Ric Morgan in For Hannah (Photos: Two 9 Productions)
★★★ (out of four)
DIRECTED BY John Wesley Norton
STARS Shannon Brown, Carla Abruzzo
For Hannah is a Christmas movie in the same sense that Die Hard is a Christmas movie, in that it’s a story that happens to be set during the Yuletide season. In other words, it’s not a Christmas movie.
It is, however, a solid thriller that’s effectively written and directed by John Wesley Norton, who’s also listed in the credits as cinematographer and, along with six of the performers, producer. Set in the small town of Pine Ridge on Christmas Eve in 1987 (incidentally, seven months before the release of Die Hard, but I digress), it follows a bank robber named Chance (Shannon Brown, who also shares writing duties with Norton) as he evades the law by invading a couple’s home. That couple would be Frank (Ric Morgan) and Emma (Carla Abruzzo), and it’s not long before all sympathy — Chance’s and the audience’s — falls on Emma. That’s because she’s more a maid than a wife, as Frank bullies and berates her and makes her perform every task for him, no matter how small (e.g. she has to pour the dinner wine for him and be quick with the refills). Frank also works for local mobsters, so there’s that, too.
After Emma gets over her initial fright of being held hostage by a criminal on the run, she comes to know Chance. It isn’t a Stockholm syndrome situation, as Chance is ultimately a decent guy who robbed the bank for just about the best reason imaginable. But Chance knows he has little, uh, chance of escaping the area without being tackled by the cops, so he reluctantly listens as the shifty Frank explains how he can help him in exchange for some of that stolen loot (they haggle over the split, an amusing scene). Meanwhile, the question looms large: Is Emma truly on Chance’s side, or is she a femme fatale in hiding?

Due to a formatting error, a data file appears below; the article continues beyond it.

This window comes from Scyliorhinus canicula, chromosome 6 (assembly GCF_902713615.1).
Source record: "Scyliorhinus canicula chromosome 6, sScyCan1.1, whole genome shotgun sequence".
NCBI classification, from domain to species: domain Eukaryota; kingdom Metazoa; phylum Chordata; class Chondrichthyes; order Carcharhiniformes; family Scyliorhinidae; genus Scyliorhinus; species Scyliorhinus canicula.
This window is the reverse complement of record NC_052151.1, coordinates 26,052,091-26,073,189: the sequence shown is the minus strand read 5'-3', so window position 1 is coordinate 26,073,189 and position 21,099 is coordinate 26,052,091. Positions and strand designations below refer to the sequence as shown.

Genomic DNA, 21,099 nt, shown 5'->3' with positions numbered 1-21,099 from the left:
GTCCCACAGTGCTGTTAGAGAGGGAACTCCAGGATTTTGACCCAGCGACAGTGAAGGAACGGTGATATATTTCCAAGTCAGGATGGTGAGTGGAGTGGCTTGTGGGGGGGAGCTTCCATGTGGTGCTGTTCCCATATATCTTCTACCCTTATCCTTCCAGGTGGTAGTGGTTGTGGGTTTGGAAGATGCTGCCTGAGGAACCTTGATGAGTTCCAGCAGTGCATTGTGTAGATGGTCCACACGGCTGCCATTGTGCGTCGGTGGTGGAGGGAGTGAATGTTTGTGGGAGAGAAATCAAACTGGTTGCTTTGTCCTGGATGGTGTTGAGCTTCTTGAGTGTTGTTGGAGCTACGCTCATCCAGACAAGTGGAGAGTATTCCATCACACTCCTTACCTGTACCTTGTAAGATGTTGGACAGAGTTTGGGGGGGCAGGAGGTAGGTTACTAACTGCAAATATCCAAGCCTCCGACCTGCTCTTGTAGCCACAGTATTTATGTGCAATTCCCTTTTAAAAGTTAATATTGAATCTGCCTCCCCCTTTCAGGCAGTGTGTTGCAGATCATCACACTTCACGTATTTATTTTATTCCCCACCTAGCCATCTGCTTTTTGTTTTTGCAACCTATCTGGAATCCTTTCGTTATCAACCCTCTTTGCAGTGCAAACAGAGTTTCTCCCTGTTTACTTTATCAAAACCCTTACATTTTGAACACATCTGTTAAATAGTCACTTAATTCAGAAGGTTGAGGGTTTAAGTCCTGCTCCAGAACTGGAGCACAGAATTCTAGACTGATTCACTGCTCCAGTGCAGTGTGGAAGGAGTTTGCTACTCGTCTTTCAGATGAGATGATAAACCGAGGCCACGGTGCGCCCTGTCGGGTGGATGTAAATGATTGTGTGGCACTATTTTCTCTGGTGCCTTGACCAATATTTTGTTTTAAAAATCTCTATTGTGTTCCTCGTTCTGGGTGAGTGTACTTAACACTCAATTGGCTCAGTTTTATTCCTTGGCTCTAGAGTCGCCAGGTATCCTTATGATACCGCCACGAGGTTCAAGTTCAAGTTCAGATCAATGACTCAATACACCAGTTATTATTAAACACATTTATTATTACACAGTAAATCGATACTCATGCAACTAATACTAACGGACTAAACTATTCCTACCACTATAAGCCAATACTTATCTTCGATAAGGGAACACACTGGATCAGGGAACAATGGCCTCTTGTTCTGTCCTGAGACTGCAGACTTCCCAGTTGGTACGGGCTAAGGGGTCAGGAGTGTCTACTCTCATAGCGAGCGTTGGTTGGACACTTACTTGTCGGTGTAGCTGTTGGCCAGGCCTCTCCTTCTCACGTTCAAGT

If this movie had a spirit animal, it would be the Coens’ Fargo, as it’s similarly set in a cold and desolate area, populated with quirky characters, and mixing humorous moments with violent interludes. Unfortunately, the humor only works when it’s of the more subtle variety, like those exchanges between Chance and Frank, or throwaway lines like Frank muttering, “Your [police] force couldn’t find grass on a golf course.” The broad bits, like a scatterbrained TV news reporter who can’t remember big words during her broadcast or a waitress who goes off on tangents while being interrogated, fall flat and should have been excised.
Also in need of some trimming are the sequences involving the grizzled sheriff (Bruce Spielbauer) set to retire in approximately a week and the ambitious and efficient deputy (Suzette Brown) who believes she should be the one to replace him. Later developments in the story mandate that they should appear throughout the picture, but some of their scenes wear out their welcome.
For the most part, For Hannah works well, with decent performances (Shannon Brown is particularly good), memorable characters (look out for that hired assassin!), and a denouement that’s initially shocking before gliding into something more graceful. It’s a movie that can be watched any time of the year — even at Christmas, I suppose.
(For Hannah is available on Amazon Prime Video, Plex, and other streaming platforms.)